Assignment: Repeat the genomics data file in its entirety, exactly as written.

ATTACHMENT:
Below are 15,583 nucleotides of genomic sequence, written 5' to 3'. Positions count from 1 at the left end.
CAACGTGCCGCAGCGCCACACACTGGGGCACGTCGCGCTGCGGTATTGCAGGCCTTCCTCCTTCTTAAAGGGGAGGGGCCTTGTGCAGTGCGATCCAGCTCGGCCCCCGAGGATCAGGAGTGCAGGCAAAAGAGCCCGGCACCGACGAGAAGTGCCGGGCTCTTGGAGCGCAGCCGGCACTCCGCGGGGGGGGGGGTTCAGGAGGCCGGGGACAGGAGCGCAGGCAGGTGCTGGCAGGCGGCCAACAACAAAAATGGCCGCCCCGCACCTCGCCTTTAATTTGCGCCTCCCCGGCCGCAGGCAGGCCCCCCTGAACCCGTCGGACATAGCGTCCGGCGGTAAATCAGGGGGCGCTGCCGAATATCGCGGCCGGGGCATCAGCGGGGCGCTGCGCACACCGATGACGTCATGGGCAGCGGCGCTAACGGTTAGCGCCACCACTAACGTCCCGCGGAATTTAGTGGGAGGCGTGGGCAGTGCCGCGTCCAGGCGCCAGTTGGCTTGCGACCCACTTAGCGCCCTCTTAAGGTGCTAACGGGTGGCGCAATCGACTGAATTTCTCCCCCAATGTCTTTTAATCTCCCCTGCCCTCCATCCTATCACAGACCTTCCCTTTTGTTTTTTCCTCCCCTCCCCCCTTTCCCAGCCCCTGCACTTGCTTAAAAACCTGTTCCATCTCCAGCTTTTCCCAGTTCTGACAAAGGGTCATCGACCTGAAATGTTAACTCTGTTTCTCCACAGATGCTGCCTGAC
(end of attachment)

Below are 15,583 nucleotides of genomic sequence, written 5' to 3'. Positions count from 1 at the left end.
CAACGTGCCGCAGCGCCACACACTGGGGCACGTCGCGCTGCGGTATTGCAGGCCTTCCTCCTTCTTAAAGGGGAGGGGCCTTGTGCAGTGCGATCCAGCTCGGCCCCCGAGGATCAGGAGTGCAGGCAAAAGAGCCCGGCACCGACGAGAAGTGCCGGGCTCTTGGAGCGCAGCCGGCACTCCGCGGGGGGGGGGGTTCAGGAGGCCGGGGACAGGAGCGCAGGCAGGTGCTGGCAGGCGGCCAACAACAAAAATGGCCGCCCCGCACCTCGCCTTTAATTTGCGCCTCCCCGGCCGCAGGCAGGCCCCCCTGAACCCGTCGGACATAGCGTCCGGCGGTAAATCAGGGGGCGCTGCCGAATATCGCGGCCGGGGCATCAGCGGGGCGCTGCGCACACCGATGACGTCATGGGCAGCGGCGCTAACGGTTAGCGCCACCACTAACGTCCCGCGGAATTTAGTGGGAGGCGTGGGCAGTGCCGCGTCCAGGCGCCAGTTGGCTTGCGACCCACTTAGCGCCCTCTTAAGGTGCTAACGGGTGGCGCAATCGACTGAATTTCTCCCCCAATGTCTTTTAATCTCCCCTGCCCTCCATCCTATCACAGACCTTCCCTTTTGTTTTTTCCTCCCCTCCCCCCTTTCCCAGCCCCTGCACTTGCTTAAAAACCTGTTCCATCTCCAGCTTTTCCCAGTTCTGACAAAGGGTCATCGACCTGAAATGTTAACTCTGTTTCTCCACAGATGCTGCCTGAC